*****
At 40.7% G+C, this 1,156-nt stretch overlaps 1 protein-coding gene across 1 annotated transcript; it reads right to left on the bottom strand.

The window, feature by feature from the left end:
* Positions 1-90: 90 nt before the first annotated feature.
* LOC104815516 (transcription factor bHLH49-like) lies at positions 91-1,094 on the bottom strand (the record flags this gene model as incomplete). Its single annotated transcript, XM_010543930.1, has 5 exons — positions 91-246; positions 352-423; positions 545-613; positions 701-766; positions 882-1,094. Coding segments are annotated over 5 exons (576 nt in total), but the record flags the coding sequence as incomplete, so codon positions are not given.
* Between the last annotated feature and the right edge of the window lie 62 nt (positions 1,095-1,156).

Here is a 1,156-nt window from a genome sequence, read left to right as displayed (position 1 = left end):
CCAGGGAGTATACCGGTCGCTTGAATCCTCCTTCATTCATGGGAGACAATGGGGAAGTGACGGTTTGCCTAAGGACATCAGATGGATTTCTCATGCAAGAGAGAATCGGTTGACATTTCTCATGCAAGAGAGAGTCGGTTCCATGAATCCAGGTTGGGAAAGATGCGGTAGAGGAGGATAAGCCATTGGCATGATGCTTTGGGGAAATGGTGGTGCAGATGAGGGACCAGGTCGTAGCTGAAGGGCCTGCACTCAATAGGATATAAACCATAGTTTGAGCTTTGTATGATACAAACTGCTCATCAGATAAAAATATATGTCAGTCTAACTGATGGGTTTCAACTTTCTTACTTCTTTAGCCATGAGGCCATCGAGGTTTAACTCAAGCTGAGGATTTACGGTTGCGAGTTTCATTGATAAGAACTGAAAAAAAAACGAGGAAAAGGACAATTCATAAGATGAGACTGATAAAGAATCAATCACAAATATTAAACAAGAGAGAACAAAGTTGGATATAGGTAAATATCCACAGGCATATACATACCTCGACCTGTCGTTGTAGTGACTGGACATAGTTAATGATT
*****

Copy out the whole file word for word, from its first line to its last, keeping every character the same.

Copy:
At 40.7% G+C, this 1,156-nt stretch overlaps 1 protein-coding gene across 1 annotated transcript; it reads right to left on the bottom strand.

The window, feature by feature from the left end:
* Positions 1-90: 90 nt before the first annotated feature.
* LOC104815516 (transcription factor bHLH49-like) lies at positions 91-1,094 on the bottom strand (the record flags this gene model as incomplete). Its single annotated transcript, XM_010543930.1, has 5 exons — positions 91-246; positions 352-423; positions 545-613; positions 701-766; positions 882-1,094. Coding segments are annotated over 5 exons (576 nt in total), but the record flags the coding sequence as incomplete, so codon positions are not given.
* Between the last annotated feature and the right edge of the window lie 62 nt (positions 1,095-1,156).

Here is a 1,156-nt window from a genome sequence, read left to right as displayed (position 1 = left end):
CCAGGGAGTATACCGGTCGCTTGAATCCTCCTTCATTCATGGGAGACAATGGGGAAGTGACGGTTTGCCTAAGGACATCAGATGGATTTCTCATGCAAGAGAGAATCGGTTGACATTTCTCATGCAAGAGAGAGTCGGTTCCATGAATCCAGGTTGGGAAAGATGCGGTAGAGGAGGATAAGCCATTGGCATGATGCTTTGGGGAAATGGTGGTGCAGATGAGGGACCAGGTCGTAGCTGAAGGGCCTGCACTCAATAGGATATAAACCATAGTTTGAGCTTTGTATGATACAAACTGCTCATCAGATAAAAATATATGTCAGTCTAACTGATGGGTTTCAACTTTCTTACTTCTTTAGCCATGAGGCCATCGAGGTTTAACTCAAGCTGAGGATTTACGGTTGCGAGTTTCATTGATAAGAACTGAAAAAAAAACGAGGAAAAGGACAATTCATAAGATGAGACTGATAAAGAATCAATCACAAATATTAAACAAGAGAGAACAAAGTTGGATATAGGTAAATATCCACAGGCATATACATACCTCGACCTGTCGTTGTAGTGACTGGACATAGTTAATGATT